Click it - check it out!

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« Reply #5 on: February 13, 2011, 03:17:59 PM »

I have looked on the board for this a bit but can't find an answer so if this is on here somewhere could someone point me to it? I made the mistake of breaking the NC rule with my pwBPD thinking that months of time would have ended the drama. So wrong. So he's back to the suicide threats.

Here's the dilemma: Next suicide threat and/or attempt if I WALK away and do not call 911 could I be considered legally responsible? I have contacted his parents and told them that I simply cannot put myself in danger again to keep him from killing himself and would walk away. They were furious and say that he would be fine but claims that I am the problem.  I know I should call 911 but last attempt he swore to God he: "would make [me] pay" if I called 911. He is extremely vindictive and my guess is that the consequences and rage would be out of control high if I call the cops. I suspect he and his family might even figure out some way of taking legal action against me.

Summary: If he says he's going to jump off a cliff and I drive away and discover a day later that he did am I responsible legally despite having notified his friends and family he is suicidal?
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« Reply #6 on: February 13, 2011, 04:28:16 PM »

Your responsibility (ethical or otherwise), begins and ends with the 911 call.

They are trained. You are not.

They have the authority to take him to the hospital for observation.  You do not have that authority.

Enough 911 calls due to suicide threats = possible court mandated therapy.

911 call is your absolution and your salvation and your safety.
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« Reply #7 on: February 13, 2011, 07:30:10 PM »

Your responsibility (ethical or otherwise), begins and ends with the 911 call.

They are trained. You are not.

They have the authority to take him to the hospital for observation.  You do not have that authority.

Enough 911 calls due to suicide threats = possible court mandated therapy.

911 call is your absolution and your salvation and your safety.

Not always... .mine was in ICU 5 days without insurance. Released... no observation or therapy. Since we were not married and she did not have health insurance... .they just let her go once she got her bearings... .and then all hell broke loose again.

But, yes... .they are prepared to handled it.
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« Reply #8 on: March 20, 2012, 09:55:58 PM »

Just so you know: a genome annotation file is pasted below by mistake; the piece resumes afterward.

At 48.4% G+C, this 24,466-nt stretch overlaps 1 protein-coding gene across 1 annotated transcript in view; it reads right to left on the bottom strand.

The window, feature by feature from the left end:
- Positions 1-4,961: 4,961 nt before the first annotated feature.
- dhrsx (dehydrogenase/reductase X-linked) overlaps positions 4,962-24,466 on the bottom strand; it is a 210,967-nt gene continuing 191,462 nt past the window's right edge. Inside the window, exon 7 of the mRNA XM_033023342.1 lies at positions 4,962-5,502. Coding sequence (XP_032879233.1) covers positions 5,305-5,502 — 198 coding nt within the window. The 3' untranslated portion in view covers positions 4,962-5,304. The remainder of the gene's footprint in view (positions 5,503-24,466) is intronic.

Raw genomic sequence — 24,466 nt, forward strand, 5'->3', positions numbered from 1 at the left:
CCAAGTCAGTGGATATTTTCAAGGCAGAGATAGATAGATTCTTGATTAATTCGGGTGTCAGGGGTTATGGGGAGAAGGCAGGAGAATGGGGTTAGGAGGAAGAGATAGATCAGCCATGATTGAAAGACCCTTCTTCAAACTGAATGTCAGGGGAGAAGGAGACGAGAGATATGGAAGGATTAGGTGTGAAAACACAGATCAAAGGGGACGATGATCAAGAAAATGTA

My significant other had a serious breakdown and started saying she "wants to end her life" or "doesn't want to live anymore" and banging on the walls, etc. Probably the worst and most terrible situation you can be in.

As recommended by board members, I called 911 and described my situation. She continued to be out of control for some time, until the police arrived.

But after talking to them and describing her feelings, she calmed down, and was at her normal capacity.

An officer still recommended her for an emergency committal, which I expressed wasn't necessary, as did she. Still he persisted and requested an ambulance to come and pick her up and drive her eleven miles to the nearest hospital.

We just received the bill, which is over $700. We're 23 and 21 and are just getting by paying our rent. This a huge blow for us.

She will be checking in with her insurance tomorrow morning. But I'm hoping somebody might have some experience with this sort of thing and what we can do to avoid paying out of pocket for services we DID NOT want.

*The officer also told us "we shouldn't have to pay" for the ambulance.
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« Reply #9 on: March 20, 2012, 11:27:45 PM »

If it's volunteer you can call and state your situation. As an EMT, we don't make an evaluation, we have to push you to come.  I'm not sure if it's for a medical reason or $$$.

If you say 'no' three times we'll leave you alone about it.

Volunteer should let you off the hook, no insurance? If you call the corps, they'll usually reduce it to circumstances, let me know how it goes!
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« Reply #10 on: March 20, 2012, 11:35:51 PM »